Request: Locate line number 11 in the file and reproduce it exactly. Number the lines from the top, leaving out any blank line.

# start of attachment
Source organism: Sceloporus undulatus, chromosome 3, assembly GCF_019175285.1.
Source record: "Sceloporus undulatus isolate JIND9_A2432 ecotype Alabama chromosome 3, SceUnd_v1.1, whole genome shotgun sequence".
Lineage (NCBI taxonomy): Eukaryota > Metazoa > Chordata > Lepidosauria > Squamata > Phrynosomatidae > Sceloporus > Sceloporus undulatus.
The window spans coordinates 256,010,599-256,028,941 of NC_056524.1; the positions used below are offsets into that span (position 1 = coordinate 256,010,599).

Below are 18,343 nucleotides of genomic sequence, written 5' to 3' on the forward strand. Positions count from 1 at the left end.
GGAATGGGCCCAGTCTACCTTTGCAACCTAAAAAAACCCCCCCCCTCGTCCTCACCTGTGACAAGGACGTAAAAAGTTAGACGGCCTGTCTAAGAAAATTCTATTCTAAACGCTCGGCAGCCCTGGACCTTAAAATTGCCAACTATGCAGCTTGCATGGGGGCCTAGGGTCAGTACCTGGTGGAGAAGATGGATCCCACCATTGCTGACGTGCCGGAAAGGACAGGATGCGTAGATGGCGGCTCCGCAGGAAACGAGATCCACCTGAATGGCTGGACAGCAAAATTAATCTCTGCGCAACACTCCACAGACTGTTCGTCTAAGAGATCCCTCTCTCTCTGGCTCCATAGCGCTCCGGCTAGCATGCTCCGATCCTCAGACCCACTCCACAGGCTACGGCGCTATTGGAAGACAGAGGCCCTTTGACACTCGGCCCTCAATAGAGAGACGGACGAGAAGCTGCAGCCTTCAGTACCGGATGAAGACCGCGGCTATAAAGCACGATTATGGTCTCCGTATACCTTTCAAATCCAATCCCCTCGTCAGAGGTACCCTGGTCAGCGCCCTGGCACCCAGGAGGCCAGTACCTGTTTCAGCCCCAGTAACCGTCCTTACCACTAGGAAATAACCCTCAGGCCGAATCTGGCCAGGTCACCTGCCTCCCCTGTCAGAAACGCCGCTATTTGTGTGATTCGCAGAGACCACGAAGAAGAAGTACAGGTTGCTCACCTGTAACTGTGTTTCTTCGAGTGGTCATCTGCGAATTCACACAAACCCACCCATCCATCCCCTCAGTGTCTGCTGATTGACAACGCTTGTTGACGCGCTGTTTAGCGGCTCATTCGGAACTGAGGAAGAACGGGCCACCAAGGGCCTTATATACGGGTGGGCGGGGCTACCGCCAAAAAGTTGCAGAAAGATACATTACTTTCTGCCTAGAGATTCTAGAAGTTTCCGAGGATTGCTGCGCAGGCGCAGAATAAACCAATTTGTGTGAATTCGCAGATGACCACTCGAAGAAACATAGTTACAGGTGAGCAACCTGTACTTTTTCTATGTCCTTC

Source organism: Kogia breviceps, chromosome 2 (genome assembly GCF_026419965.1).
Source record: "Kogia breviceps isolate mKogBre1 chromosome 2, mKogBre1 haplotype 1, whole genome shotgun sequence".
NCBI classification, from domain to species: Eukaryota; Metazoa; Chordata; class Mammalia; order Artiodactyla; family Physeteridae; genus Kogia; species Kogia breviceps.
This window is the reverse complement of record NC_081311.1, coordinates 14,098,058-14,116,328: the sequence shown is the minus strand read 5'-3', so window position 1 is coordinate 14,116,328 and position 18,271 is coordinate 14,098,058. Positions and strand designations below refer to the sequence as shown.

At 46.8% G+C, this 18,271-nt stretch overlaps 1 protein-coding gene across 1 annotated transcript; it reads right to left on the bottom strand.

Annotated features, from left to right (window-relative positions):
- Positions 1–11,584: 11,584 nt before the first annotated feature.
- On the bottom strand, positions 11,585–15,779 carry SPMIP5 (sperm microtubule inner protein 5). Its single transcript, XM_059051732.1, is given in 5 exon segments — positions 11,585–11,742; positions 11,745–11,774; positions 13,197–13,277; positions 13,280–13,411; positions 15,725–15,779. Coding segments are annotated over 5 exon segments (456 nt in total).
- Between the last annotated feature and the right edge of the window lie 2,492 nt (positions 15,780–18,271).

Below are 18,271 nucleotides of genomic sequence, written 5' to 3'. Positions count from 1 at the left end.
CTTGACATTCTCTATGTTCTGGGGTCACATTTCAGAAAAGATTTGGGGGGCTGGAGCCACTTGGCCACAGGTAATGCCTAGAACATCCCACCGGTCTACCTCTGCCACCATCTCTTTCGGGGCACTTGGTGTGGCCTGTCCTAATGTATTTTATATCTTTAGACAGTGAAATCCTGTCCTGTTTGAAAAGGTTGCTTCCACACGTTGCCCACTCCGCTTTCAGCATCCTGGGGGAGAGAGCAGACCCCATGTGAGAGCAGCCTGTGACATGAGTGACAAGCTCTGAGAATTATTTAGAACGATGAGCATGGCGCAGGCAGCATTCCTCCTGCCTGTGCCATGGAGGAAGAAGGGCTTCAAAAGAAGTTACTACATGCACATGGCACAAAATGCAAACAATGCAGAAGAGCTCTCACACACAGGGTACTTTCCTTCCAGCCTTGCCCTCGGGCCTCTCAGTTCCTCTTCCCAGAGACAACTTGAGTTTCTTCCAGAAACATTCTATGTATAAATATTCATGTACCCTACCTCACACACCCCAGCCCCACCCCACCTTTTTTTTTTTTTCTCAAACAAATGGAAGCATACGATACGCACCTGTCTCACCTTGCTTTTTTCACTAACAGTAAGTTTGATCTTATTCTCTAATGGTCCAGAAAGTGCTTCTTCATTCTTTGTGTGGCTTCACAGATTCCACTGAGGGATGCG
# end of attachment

At 46.8% G+C, this 18,271-nt stretch overlaps 1 protein-coding gene across 1 annotated transcript; it reads right to left on the bottom strand.